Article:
SERVICE DOGS – The Americans with Disabilities Act (ADA) defines “service dog” as ‘any guide dog, signal dog, or other animal trained to provide assistance to an individual with a disability.’ This may include skills such as pushing a wheelchair, retrieving dropped objects, opening doors, alerting to the sound of a telephone or other noises, alerting to an imminent seizure and many other such skills. Like Guide dogs, Service dogs are NOT considered pet dogs and are allowed free access to all public spaces without question. Service dogs are well socialized and obedience trained as puppies, with tailored training for the specific service they’ll be providing. It’s not mandatory to have a special service dog training organization train your service dog. You‘re allowed to train your own service dog or enlist the help of any professional trainer you wish. But, in order to qualify as a service dog, the dog must be able to perform specific tasks on cue that are directly associated to the disability of the handler.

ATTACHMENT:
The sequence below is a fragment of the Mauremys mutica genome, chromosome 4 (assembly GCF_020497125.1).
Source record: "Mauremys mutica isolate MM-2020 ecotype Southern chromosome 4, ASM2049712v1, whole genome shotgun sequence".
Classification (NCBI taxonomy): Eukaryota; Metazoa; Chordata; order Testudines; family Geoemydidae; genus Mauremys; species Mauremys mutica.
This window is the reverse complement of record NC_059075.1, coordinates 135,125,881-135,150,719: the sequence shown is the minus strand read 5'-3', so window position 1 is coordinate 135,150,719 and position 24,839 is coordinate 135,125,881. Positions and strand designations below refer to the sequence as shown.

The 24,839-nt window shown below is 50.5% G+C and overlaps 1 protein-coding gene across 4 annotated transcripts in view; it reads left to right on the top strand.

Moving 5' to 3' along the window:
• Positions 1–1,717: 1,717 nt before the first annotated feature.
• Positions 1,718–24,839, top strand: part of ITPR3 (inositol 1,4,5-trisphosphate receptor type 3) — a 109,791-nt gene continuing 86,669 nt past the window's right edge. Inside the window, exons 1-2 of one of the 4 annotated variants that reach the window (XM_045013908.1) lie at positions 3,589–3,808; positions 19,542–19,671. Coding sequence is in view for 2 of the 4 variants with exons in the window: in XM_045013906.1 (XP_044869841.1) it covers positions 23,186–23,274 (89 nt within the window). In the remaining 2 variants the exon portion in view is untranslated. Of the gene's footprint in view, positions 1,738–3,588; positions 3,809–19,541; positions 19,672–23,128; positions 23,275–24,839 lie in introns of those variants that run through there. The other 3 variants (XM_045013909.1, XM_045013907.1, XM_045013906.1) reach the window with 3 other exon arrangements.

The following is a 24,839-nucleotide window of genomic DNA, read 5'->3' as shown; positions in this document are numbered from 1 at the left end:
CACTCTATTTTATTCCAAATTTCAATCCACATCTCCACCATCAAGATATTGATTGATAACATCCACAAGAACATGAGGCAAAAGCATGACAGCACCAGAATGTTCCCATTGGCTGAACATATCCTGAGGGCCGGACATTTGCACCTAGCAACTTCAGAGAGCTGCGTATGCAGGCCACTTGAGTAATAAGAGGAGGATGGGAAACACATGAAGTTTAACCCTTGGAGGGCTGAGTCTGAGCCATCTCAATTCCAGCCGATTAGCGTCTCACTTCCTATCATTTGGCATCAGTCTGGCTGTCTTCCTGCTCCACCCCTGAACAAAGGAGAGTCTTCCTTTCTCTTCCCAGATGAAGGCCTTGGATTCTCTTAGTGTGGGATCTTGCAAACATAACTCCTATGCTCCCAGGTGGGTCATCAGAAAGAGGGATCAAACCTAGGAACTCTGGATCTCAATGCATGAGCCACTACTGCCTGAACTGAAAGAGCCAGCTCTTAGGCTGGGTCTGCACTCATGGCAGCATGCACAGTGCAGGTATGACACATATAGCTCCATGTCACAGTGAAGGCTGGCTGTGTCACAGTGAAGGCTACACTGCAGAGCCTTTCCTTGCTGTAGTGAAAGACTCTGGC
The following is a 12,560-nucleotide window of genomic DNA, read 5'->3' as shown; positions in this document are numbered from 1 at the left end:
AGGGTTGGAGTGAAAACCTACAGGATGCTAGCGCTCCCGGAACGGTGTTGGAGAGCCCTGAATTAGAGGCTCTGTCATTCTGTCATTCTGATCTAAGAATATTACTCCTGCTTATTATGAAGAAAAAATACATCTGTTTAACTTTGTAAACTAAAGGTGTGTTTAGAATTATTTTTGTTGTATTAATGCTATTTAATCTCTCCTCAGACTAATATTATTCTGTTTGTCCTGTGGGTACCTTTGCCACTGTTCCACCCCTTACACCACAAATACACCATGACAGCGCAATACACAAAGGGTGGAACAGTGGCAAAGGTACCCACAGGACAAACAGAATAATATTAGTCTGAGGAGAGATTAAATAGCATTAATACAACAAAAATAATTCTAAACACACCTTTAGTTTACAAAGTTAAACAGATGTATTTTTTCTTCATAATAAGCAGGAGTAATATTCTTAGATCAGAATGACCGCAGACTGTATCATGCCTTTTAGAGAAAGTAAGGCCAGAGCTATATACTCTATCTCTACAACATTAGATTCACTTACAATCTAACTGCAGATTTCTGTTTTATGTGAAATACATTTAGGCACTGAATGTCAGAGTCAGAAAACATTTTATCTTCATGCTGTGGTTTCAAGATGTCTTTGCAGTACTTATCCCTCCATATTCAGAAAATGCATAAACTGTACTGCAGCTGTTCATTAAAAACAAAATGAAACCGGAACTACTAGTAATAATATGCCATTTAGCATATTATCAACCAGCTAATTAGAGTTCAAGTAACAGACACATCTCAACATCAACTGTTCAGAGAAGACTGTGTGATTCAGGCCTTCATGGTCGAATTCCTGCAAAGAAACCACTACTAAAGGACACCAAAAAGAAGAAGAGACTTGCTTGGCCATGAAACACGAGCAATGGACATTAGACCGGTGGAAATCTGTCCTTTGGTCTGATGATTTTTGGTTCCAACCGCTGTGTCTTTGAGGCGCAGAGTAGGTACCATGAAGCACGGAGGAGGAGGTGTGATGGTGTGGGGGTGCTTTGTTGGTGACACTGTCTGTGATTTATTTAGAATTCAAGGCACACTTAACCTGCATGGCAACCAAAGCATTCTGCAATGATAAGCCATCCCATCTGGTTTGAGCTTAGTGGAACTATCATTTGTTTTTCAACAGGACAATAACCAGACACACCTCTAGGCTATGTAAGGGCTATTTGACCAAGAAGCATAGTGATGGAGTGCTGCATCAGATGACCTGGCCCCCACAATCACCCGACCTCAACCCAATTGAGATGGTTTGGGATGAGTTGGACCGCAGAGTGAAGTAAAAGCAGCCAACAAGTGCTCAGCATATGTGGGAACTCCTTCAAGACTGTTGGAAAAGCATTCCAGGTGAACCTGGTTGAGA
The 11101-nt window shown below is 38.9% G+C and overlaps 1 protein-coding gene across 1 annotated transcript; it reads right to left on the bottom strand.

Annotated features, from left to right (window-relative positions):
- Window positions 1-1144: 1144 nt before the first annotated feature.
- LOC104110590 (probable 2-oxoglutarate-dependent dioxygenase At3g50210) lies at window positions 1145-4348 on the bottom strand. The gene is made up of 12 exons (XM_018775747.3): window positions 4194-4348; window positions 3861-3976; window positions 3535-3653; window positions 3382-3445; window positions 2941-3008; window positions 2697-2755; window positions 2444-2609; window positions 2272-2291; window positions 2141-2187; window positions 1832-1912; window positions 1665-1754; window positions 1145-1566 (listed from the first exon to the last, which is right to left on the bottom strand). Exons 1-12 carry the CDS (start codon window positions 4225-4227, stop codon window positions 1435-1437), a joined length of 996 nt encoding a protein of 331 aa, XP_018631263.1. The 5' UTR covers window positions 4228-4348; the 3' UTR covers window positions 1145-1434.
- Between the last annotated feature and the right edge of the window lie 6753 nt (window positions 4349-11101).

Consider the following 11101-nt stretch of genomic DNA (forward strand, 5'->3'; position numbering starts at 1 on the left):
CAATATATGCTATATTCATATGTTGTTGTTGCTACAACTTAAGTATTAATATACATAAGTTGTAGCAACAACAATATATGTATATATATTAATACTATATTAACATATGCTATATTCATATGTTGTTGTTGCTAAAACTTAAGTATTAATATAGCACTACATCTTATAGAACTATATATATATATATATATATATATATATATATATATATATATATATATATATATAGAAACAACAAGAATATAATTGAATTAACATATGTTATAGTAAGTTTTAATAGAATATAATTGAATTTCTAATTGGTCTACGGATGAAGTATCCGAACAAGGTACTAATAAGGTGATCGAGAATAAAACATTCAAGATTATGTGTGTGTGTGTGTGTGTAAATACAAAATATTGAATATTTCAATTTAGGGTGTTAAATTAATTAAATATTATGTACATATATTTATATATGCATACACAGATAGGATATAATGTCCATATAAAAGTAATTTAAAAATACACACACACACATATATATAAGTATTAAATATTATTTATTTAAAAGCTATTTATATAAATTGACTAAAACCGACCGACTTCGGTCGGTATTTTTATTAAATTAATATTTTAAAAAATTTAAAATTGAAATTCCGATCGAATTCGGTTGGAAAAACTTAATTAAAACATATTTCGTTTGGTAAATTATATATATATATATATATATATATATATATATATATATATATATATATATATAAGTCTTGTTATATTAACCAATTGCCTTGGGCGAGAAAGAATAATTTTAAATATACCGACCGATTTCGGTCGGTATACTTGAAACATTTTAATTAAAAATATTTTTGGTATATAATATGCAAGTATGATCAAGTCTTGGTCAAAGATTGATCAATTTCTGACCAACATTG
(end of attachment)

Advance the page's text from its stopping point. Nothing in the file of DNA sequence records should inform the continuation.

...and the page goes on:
There are several types of working dog that fall under the category of Service Dog. Below are three of the more common types:
PSYCHIATRIC SERVICE DOGS – The ADA definition of a Psychiatric service dog is, “a dog that has been trained to perform tasks that assist individuals with disabilities to detect the onset of psychiatric episodes and lessen their effects. Tasks performed by psychiatric service animals may include reminding the handler to take medicine, providing safety checks or room searches, or turning on lights for persons with Post Traumatic Stress Disorder, interrupting self-mutilation by persons with dissociative identity disorders, and keeping disoriented individuals from danger.” This category would also include dogs who perform specifically trained tasks for those suffering debilitating social anxiety or agoraphobia, where the dog allows the individual to live and interact with the world in an independent manner.